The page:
The Late Singer, Songwriter and Activist Pete Seeger Offers "Uncommon Common Sense" in 1994 Interview

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Posted Feb. 5, 2014

Interview with Pete Seeger, legendary folk singer and activist, conducted by Scott Harris

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Pete Seeger, one of the world's best-known and most loved folk singers, songwriters and social activists, died on Jan. 27 at the age of 94. During more than six decades of agitation through music, Seeger struggled for peace and social justice, not as something he pursued in his spare time, but as a full-time vocation. Best known for his songs, “Where Have All the Flowers Gone?” “If I Had a Hammer,” and “Turn, Turn, Turn,” Pete was actively engaged in the civil rights, pro-union, anti-Vietnam War, environmental and Central American peace movements. For his progressive activism, the singer was blacklisted and brought before the House Un-American Activities Committee during the height of the anti-communist McCarthy era in August 1955.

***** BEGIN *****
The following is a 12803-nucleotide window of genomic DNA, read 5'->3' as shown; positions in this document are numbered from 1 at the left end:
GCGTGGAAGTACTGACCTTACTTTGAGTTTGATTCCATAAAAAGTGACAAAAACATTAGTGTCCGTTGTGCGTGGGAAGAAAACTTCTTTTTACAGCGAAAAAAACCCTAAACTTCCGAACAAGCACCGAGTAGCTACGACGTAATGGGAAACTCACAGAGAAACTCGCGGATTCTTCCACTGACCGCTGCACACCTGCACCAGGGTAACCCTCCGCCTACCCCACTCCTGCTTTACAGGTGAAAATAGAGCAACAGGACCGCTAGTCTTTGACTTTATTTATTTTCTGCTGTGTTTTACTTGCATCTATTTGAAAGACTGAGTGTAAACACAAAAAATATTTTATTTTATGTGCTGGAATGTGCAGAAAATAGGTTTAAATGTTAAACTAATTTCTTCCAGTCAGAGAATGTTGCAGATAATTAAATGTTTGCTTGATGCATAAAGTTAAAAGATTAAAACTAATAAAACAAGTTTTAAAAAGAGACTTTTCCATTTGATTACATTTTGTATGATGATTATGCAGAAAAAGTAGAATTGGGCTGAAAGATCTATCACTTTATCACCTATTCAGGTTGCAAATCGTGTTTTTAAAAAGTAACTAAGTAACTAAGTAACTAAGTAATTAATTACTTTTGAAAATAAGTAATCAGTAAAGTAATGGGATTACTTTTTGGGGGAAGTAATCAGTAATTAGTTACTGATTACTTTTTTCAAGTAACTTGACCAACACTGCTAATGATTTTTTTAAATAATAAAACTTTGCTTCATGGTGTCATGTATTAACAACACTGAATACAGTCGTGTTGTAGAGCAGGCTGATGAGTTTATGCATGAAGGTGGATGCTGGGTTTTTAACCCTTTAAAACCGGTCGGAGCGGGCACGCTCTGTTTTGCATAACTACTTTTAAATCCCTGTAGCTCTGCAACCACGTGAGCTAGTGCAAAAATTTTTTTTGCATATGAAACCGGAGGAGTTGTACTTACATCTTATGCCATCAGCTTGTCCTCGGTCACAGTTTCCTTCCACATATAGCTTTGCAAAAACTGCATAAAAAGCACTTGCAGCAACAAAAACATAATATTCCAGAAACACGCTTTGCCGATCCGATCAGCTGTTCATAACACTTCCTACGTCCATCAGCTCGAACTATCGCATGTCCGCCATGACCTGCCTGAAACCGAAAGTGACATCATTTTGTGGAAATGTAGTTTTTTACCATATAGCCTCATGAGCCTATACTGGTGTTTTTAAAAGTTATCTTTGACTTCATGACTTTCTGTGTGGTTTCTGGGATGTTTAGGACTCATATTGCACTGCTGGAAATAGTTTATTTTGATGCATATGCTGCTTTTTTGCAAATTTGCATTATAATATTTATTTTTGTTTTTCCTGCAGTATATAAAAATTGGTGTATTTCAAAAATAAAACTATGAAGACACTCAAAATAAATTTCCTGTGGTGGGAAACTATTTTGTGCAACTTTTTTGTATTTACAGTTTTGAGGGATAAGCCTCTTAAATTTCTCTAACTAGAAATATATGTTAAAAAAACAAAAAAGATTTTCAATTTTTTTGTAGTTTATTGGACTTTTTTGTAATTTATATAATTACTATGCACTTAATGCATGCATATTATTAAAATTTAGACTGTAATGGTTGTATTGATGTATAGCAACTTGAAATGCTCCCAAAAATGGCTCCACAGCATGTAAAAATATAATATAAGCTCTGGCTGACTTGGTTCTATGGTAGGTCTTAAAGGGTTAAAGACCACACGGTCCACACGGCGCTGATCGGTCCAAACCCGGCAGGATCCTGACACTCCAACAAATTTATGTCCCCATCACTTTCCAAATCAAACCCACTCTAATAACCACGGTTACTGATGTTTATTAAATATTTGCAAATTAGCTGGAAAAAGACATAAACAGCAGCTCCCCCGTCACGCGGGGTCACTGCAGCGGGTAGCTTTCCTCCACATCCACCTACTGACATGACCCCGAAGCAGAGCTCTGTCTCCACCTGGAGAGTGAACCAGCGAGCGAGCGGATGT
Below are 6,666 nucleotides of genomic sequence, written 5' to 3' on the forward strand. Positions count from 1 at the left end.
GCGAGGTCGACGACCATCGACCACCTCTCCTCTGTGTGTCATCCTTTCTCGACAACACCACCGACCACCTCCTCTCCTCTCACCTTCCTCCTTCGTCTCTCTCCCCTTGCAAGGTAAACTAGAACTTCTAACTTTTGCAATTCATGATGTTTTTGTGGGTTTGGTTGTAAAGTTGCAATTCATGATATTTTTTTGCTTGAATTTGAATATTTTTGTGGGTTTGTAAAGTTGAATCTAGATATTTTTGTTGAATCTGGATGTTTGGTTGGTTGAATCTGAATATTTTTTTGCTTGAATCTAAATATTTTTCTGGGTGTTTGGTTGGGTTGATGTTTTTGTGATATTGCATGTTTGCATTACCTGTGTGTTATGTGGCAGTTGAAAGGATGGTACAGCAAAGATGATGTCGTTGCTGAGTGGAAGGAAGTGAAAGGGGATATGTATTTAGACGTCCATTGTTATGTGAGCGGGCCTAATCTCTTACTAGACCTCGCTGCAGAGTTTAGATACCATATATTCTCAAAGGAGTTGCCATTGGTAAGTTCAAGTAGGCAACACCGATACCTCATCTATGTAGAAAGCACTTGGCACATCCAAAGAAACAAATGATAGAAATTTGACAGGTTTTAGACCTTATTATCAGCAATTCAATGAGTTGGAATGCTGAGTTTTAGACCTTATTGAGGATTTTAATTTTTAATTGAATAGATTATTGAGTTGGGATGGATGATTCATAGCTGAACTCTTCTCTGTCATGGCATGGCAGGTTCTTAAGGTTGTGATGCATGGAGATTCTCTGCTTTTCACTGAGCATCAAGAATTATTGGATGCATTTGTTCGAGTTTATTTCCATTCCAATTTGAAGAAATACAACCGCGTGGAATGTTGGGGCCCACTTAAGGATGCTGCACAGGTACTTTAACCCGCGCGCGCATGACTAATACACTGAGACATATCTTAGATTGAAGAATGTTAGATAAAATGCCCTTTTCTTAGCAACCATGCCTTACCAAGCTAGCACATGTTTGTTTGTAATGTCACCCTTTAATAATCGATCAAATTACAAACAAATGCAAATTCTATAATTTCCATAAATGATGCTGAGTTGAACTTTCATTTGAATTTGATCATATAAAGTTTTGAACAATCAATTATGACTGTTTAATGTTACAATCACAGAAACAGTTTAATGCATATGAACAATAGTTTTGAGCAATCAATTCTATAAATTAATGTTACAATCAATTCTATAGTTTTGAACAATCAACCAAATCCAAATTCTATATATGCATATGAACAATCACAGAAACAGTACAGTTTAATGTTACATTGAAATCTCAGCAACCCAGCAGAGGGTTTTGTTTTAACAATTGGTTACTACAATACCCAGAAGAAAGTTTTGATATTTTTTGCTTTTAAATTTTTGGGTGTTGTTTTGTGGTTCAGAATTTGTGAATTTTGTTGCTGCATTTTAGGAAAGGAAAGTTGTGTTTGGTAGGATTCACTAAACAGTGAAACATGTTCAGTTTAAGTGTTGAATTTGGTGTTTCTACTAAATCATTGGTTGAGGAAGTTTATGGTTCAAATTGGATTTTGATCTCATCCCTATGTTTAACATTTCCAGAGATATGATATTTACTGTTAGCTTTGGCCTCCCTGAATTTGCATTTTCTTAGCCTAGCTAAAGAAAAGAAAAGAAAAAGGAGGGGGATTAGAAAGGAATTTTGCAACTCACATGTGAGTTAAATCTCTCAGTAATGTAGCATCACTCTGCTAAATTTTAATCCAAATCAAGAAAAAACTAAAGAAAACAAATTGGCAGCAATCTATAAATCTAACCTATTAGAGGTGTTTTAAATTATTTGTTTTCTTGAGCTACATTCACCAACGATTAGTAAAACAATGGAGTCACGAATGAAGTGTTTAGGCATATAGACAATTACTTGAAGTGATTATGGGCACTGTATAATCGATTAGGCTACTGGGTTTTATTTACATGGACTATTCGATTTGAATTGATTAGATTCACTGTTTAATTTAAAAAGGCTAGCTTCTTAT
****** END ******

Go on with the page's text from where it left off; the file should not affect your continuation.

Seeger picked up the banjo while attending a Connecticut prep school. Later, after flunking out of Harvard University, becoming radicalized, and making an aborted stab at journalism, Seeger committed himself to social change through folk music, forming the Almanac Singers – featuring Woody Guthrie – in 1941. But it was The Weavers, a group that came together just as Seeger was thinking of giving up performing, that made him a star.

Between the Lines' Scott Harris spoke with Seeger at the at the annual People's Music Network Retreat in Pine Bush, N.Y. on June 5, 1994. Under a tree with birds chirping on that sunny spring day, Seeger, then age 74, talked about music, democracy, capitalism, threats to the environment, the future of the human race and his Clearwater project.

Listen to the full 30-minute interview and read the partial transcript here.

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